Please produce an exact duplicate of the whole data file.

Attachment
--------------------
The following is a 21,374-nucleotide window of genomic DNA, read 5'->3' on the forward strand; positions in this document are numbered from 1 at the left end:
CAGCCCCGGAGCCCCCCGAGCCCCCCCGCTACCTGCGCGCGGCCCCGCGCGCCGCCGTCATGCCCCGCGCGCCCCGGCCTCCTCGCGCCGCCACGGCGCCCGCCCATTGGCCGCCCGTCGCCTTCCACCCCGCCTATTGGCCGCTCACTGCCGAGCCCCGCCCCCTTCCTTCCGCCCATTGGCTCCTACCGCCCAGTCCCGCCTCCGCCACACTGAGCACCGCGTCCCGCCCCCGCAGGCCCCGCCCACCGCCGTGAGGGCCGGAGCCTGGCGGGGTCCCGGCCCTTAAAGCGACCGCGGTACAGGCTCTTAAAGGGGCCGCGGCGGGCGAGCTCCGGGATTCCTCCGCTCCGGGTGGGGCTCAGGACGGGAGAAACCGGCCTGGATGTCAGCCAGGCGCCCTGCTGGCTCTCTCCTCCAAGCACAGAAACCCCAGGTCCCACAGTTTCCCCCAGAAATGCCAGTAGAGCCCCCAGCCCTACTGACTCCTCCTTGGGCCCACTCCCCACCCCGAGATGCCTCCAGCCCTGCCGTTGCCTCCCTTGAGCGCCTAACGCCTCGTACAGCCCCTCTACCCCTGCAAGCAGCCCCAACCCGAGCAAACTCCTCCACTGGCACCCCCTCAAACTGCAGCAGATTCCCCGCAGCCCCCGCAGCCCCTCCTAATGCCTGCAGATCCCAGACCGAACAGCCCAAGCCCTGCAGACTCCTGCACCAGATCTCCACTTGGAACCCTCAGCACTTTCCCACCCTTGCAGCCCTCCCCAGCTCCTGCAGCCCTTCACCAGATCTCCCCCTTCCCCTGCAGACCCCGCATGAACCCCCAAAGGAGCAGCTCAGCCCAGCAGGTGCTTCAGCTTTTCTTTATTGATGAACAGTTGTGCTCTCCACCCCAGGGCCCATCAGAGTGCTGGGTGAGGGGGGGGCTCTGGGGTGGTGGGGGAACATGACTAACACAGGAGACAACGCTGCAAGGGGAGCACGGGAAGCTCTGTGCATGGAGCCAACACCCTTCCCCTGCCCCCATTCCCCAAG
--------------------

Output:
The following is a 21,374-nucleotide window of genomic DNA, read 5'->3' on the forward strand; positions in this document are numbered from 1 at the left end:
CAGCCCCGGAGCCCCCCGAGCCCCCCCGCTACCTGCGCGCGGCCCCGCGCGCCGCCGTCATGCCCCGCGCGCCCCGGCCTCCTCGCGCCGCCACGGCGCCCGCCCATTGGCCGCCCGTCGCCTTCCACCCCGCCTATTGGCCGCTCACTGCCGAGCCCCGCCCCCTTCCTTCCGCCCATTGGCTCCTACCGCCCAGTCCCGCCTCCGCCACACTGAGCACCGCGTCCCGCCCCCGCAGGCCCCGCCCACCGCCGTGAGGGCCGGAGCCTGGCGGGGTCCCGGCCCTTAAAGCGACCGCGGTACAGGCTCTTAAAGGGGCCGCGGCGGGCGAGCTCCGGGATTCCTCCGCTCCGGGTGGGGCTCAGGACGGGAGAAACCGGCCTGGATGTCAGCCAGGCGCCCTGCTGGCTCTCTCCTCCAAGCACAGAAACCCCAGGTCCCACAGTTTCCCCCAGAAATGCCAGTAGAGCCCCCAGCCCTACTGACTCCTCCTTGGGCCCACTCCCCACCCCGAGATGCCTCCAGCCCTGCCGTTGCCTCCCTTGAGCGCCTAACGCCTCGTACAGCCCCTCTACCCCTGCAAGCAGCCCCAACCCGAGCAAACTCCTCCACTGGCACCCCCTCAAACTGCAGCAGATTCCCCGCAGCCCCCGCAGCCCCTCCTAATGCCTGCAGATCCCAGACCGAACAGCCCAAGCCCTGCAGACTCCTGCACCAGATCTCCACTTGGAACCCTCAGCACTTTCCCACCCTTGCAGCCCTCCCCAGCTCCTGCAGCCCTTCACCAGATCTCCCCCTTCCCCTGCAGACCCCGCATGAACCCCCAAAGGAGCAGCTCAGCCCAGCAGGTGCTTCAGCTTTTCTTTATTGATGAACAGTTGTGCTCTCCACCCCAGGGCCCATCAGAGTGCTGGGTGAGGGGGGGGCTCTGGGGTGGTGGGGGAACATGACTAACACAGGAGACAACGCTGCAAGGGGAGCACGGGAAGCTCTGTGCATGGAGCCAACACCCTTCCCCTGCCCCCATTCCCCAAG